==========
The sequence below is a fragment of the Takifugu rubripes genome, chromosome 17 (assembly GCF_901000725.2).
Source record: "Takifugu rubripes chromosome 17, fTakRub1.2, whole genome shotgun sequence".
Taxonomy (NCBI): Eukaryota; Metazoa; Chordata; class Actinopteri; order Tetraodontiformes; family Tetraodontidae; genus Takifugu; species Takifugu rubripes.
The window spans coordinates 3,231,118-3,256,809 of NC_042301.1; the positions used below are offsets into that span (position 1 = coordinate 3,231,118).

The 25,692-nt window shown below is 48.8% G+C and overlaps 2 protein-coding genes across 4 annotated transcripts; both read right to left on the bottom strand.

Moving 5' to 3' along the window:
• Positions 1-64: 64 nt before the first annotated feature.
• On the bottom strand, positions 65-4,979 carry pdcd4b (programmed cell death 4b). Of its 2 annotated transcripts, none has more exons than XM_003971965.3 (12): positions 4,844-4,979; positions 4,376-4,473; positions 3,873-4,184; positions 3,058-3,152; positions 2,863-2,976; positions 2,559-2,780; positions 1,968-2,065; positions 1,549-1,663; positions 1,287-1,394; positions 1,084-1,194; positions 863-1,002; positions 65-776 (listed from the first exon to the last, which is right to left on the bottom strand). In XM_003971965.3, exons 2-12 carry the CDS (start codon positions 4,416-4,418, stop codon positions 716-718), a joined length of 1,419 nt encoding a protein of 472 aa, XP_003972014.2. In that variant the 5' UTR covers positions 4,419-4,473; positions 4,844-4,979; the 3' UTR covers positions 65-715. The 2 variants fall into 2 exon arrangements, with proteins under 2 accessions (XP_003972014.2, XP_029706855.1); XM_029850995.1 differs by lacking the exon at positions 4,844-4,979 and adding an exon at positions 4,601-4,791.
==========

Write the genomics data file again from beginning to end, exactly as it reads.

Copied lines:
The sequence below is a fragment of the Takifugu rubripes genome, chromosome 17 (assembly GCF_901000725.2).
Source record: "Takifugu rubripes chromosome 17, fTakRub1.2, whole genome shotgun sequence".
Taxonomy (NCBI): Eukaryota; Metazoa; Chordata; class Actinopteri; order Tetraodontiformes; family Tetraodontidae; genus Takifugu; species Takifugu rubripes.
The window spans coordinates 3,231,118-3,256,809 of NC_042301.1; the positions used below are offsets into that span (position 1 = coordinate 3,231,118).

The 25,692-nt window shown below is 48.8% G+C and overlaps 2 protein-coding genes across 4 annotated transcripts; both read right to left on the bottom strand.

Moving 5' to 3' along the window:
• Positions 1-64: 64 nt before the first annotated feature.
• On the bottom strand, positions 65-4,979 carry pdcd4b (programmed cell death 4b). Of its 2 annotated transcripts, none has more exons than XM_003971965.3 (12): positions 4,844-4,979; positions 4,376-4,473; positions 3,873-4,184; positions 3,058-3,152; positions 2,863-2,976; positions 2,559-2,780; positions 1,968-2,065; positions 1,549-1,663; positions 1,287-1,394; positions 1,084-1,194; positions 863-1,002; positions 65-776 (listed from the first exon to the last, which is right to left on the bottom strand). In XM_003971965.3, exons 2-12 carry the CDS (start codon positions 4,416-4,418, stop codon positions 716-718), a joined length of 1,419 nt encoding a protein of 472 aa, XP_003972014.2. In that variant the 5' UTR covers positions 4,419-4,473; positions 4,844-4,979; the 3' UTR covers positions 65-715. The 2 variants fall into 2 exon arrangements, with proteins under 2 accessions (XP_003972014.2, XP_029706855.1); XM_029850995.1 differs by lacking the exon at positions 4,844-4,979 and adding an exon at positions 4,601-4,791.